Although Gregory Benford's "Scientifiction" non-fiction column mostly deals with the purpose of science fiction (not to predict, but to prevent), he also discusses why science fiction is so separate from mainstream fiction and comes to a conclusion which complements Rusch's anti-technological theme.

J. Gregory Keyes's "Good With Secrets" is an excerpt from his upcoming Babylon 5 novel, Dark Genesis. Perhaps not surprisingly, it has an unfinished feel, almost as if it is an outline that needs fleshing out. The relationship which develops between the two main characters doesn't feel as if it has any grounding beyond the fact that they are in close proximity, and the logical leaps required to solve the mystery Keyes sets up are worthy of Arthur Conan Doyle.

One of the best stories in the magazine has the unlikely title "Thematic Torus in Search of a Cusp," by the writing team of William Barton and Michael Capobianco. In this alternate history, Mariner 4 has discovered evidence of at least one city on Mars. For the most part, the story deals with the way scientists and politicians deal with the discovery, although there is a cute twist on the end which works. Like so many of the stories in this issue of Amazing, this one also feels as if it ends before it really gets to the point.

Eliot Fintushel's "Crane Fly" deals with alien entities who are trying to return to their home world from Earth. In order to achieve their goal, they must arrange for humans around the world to lose their appetites. The "About the Author" note mentions that "Crane Fly" is part of a short story cycle Fintushel is working on, and it is difficult to believe that knowledge of the earlier stories wouldn't make "Crane Fly" more complete and enjoyable.

While parts of William R. Eakin's "Encounter at Redgunk," about a redneck's guilt at beating up the town genius and killing his mother in a car accident, work, at other times Eakin seems to fall into the trap of portraying the inhabitants of Redgunk as stereotypical poor white trash. His depictions come across as mean-spirited rather than satirical. However, the story manages to work because he eventually focuses on Bobby Joe Raymond Thornton's feelings and guilt rather than on his "Southerness."

"What Does the Algae Eat?" by Uncle River is practically a stream-of-consciousness rambling which fails to have a plot and seems to begin with an examination of faith in the modern world and eventually moves on to discuss environmental issues. Perhaps the most unfocussed piece in this issue of Amazing, it is, perhaps, the only story which would never have appeared in a magazine edited by Amazing's patron editor, Hugo Gernsback.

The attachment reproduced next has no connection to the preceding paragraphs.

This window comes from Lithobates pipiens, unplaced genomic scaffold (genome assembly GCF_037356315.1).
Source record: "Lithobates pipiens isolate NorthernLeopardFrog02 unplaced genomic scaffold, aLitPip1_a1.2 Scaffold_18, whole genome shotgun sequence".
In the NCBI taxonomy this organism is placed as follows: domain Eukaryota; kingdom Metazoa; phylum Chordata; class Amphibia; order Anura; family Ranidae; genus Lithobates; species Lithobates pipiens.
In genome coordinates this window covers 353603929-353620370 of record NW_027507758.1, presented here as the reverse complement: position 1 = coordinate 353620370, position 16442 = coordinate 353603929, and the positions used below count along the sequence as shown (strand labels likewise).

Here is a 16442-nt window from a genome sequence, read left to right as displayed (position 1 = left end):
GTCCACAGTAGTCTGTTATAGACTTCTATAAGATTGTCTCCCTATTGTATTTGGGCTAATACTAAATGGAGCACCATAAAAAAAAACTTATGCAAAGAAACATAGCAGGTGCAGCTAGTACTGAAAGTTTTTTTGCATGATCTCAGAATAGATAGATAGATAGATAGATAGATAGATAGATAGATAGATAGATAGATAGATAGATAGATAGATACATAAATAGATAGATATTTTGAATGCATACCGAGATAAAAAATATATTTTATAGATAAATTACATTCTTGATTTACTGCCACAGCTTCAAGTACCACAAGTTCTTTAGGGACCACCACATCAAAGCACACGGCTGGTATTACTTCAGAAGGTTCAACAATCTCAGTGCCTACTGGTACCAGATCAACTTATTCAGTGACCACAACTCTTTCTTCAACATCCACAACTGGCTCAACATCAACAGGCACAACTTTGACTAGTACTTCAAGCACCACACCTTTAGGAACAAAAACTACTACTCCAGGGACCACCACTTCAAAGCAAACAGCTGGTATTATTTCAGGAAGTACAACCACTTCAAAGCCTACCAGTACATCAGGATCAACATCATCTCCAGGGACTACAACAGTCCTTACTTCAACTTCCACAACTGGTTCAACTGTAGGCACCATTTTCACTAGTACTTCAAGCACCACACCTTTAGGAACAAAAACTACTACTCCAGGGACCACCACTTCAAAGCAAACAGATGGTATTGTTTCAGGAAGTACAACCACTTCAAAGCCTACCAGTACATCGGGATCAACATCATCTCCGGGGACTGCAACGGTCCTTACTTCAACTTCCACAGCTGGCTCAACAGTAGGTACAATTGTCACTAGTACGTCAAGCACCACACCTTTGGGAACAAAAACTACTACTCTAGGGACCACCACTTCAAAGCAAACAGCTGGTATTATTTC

Not only is the cover a full color glossy illustration, the interior of the magazine is filled with similar paintings and graphics, giving Amazing a very slick look and feel. Each story is accompanied by a sidebar in which a short biography of both author and illustrator are provided and frequently include a small pictures of them.

There is a very self-promotional feel about Amazing, partly due to the number of ads for Wizards of the Coast properties or Babylon 5 tie-ins. This is increased because scattered throughout the magazine are reproductions of various Amazing covers from the past. These covers are accompanied by promotional material about what was included in the magazines and could be a nice historical overview if they were somehow linked together. As it is, they come across as filler materials, like the quotes at the end of some Analog articles.

While it is good that Amazing has once again risen from the ashes, the editor (currently Kim Mohan) must select his stories more carefully. Otherwise, the magazine will close shop again because of the inability to present enough cutting edge SF, relying instead, as this issue seems to, on works which have been rejected from the other major markets.

Copyright © 1998 by Steven H Silver

Steven H. Silver is one of the founders and judges for the Sidewise Award for Alternate History. He sits on concoms for Windycon, Chicon 2000 and Clavius in 2001 and is co-chair of Picnicon 1998. Steven will be serving as the Programming Chairman for Chicon 2000. In addition to maintaining several bibliographies and the Harry Turtledove website, Steven is trying to get his short stories published and has recently finished his first novel. He lives at home with his wife and 3200 books. He is available for convention panels.